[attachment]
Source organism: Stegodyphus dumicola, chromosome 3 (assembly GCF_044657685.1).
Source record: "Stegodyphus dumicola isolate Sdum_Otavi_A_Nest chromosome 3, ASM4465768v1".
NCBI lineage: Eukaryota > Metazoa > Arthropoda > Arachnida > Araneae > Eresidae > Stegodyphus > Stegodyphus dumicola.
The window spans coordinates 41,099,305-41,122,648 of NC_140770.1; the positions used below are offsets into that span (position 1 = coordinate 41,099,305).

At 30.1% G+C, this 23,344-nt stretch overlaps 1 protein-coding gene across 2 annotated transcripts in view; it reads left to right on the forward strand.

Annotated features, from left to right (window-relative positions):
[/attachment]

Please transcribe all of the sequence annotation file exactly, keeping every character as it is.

Source organism: Stegodyphus dumicola, chromosome 3 (assembly GCF_044657685.1).
Source record: "Stegodyphus dumicola isolate Sdum_Otavi_A_Nest chromosome 3, ASM4465768v1".
NCBI lineage: Eukaryota > Metazoa > Arthropoda > Arachnida > Araneae > Eresidae > Stegodyphus > Stegodyphus dumicola.
The window spans coordinates 41,099,305-41,122,648 of NC_140770.1; the positions used below are offsets into that span (position 1 = coordinate 41,099,305).

At 30.1% G+C, this 23,344-nt stretch overlaps 1 protein-coding gene across 2 annotated transcripts in view; it reads left to right on the forward strand.

Annotated features, from left to right (window-relative positions):